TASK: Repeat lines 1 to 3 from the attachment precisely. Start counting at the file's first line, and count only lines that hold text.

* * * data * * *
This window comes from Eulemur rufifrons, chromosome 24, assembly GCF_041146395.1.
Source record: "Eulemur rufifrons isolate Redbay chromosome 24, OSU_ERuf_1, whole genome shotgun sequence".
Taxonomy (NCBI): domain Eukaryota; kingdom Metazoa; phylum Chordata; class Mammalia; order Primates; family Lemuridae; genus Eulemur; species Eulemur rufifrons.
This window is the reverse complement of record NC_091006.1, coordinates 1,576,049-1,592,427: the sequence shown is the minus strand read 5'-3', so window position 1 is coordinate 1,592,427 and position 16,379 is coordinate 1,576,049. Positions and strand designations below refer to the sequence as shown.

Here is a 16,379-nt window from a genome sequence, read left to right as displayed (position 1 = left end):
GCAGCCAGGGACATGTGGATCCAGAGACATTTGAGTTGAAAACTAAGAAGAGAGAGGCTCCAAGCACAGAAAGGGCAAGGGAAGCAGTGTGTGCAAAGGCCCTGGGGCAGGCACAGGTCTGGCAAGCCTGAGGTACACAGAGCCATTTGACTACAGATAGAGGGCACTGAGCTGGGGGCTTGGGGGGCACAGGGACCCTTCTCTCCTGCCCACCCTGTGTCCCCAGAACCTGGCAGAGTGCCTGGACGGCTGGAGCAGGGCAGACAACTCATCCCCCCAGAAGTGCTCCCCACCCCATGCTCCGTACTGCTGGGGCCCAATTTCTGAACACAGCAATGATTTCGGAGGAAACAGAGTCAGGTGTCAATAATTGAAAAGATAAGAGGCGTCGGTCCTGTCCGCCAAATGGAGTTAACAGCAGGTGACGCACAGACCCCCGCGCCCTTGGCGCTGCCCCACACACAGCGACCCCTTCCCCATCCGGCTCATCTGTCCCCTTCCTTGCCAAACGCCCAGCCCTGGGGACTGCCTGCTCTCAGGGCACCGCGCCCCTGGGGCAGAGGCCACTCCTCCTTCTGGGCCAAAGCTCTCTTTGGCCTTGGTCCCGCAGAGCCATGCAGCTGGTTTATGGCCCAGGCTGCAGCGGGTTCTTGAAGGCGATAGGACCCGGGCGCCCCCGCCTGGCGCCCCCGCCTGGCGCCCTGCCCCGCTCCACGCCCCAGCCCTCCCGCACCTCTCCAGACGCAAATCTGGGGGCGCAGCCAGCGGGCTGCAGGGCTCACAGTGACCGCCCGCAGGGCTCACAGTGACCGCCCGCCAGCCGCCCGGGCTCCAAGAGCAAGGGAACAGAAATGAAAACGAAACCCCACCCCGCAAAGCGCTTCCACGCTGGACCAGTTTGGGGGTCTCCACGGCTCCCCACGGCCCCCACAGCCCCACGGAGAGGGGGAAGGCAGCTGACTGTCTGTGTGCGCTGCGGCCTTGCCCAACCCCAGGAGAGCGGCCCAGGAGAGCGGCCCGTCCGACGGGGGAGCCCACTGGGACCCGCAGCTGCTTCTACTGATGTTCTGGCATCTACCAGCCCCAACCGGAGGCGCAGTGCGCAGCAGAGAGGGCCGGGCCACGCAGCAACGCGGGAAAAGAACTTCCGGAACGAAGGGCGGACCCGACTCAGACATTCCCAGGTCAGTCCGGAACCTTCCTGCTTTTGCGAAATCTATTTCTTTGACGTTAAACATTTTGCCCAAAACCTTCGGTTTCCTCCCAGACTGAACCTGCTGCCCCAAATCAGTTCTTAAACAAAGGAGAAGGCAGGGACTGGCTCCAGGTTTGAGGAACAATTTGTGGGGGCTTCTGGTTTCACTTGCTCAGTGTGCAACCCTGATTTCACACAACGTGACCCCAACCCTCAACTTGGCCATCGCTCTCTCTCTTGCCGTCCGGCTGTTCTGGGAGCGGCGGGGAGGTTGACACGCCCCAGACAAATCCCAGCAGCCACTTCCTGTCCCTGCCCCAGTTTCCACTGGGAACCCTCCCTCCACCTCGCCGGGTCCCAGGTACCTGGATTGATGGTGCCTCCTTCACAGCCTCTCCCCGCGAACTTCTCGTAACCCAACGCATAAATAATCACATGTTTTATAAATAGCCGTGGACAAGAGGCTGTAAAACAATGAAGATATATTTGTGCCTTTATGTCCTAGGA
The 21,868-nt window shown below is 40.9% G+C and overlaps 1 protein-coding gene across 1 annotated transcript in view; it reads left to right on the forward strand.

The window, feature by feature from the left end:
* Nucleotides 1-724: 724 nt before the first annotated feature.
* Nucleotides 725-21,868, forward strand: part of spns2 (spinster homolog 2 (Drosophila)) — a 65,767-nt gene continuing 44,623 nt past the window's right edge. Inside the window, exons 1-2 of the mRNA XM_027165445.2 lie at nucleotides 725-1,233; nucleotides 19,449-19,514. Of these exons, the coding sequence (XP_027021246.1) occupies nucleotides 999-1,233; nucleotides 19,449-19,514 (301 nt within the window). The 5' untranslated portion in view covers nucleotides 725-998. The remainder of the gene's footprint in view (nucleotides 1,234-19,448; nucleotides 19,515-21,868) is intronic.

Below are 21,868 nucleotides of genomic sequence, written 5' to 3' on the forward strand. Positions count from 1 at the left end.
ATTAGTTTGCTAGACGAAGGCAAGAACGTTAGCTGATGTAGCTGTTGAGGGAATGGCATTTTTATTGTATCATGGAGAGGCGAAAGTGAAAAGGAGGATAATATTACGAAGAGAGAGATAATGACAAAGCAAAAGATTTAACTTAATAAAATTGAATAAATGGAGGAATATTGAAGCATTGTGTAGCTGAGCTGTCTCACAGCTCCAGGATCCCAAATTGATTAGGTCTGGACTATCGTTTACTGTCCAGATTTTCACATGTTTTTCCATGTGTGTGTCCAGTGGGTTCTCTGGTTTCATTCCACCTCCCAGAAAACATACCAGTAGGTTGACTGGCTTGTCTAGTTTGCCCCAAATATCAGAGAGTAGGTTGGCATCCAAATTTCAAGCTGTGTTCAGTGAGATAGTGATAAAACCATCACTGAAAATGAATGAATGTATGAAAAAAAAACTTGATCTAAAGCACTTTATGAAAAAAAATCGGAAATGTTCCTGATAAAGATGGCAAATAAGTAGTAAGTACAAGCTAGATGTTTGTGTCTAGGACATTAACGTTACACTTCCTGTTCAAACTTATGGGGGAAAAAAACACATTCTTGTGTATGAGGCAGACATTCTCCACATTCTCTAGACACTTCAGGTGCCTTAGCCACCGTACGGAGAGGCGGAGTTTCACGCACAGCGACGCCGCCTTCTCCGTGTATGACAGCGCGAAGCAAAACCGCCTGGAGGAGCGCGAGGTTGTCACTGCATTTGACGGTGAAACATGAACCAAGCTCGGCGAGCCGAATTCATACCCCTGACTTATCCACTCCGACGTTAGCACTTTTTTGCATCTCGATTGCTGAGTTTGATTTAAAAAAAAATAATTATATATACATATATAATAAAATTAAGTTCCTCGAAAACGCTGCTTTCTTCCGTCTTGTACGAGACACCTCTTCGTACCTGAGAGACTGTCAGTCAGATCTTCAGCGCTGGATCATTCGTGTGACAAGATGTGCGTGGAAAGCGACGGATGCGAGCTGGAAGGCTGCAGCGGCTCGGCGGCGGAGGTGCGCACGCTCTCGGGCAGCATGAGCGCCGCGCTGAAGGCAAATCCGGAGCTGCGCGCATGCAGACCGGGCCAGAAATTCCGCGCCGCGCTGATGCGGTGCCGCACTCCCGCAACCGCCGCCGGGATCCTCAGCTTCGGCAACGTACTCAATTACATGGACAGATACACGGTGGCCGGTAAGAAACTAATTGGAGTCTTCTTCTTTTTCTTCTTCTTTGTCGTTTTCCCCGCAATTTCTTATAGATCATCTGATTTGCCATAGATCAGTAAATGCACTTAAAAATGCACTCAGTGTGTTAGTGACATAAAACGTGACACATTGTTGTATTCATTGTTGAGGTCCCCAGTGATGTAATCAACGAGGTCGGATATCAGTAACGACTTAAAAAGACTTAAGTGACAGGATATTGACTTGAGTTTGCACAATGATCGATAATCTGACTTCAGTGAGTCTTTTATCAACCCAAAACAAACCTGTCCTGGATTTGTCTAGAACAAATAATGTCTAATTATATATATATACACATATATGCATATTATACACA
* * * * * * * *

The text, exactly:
This window comes from Eulemur rufifrons, chromosome 24, assembly GCF_041146395.1.
Source record: "Eulemur rufifrons isolate Redbay chromosome 24, OSU_ERuf_1, whole genome shotgun sequence".
Taxonomy (NCBI): domain Eukaryota; kingdom Metazoa; phylum Chordata; class Mammalia; order Primates; family Lemuridae; genus Eulemur; species Eulemur rufifrons.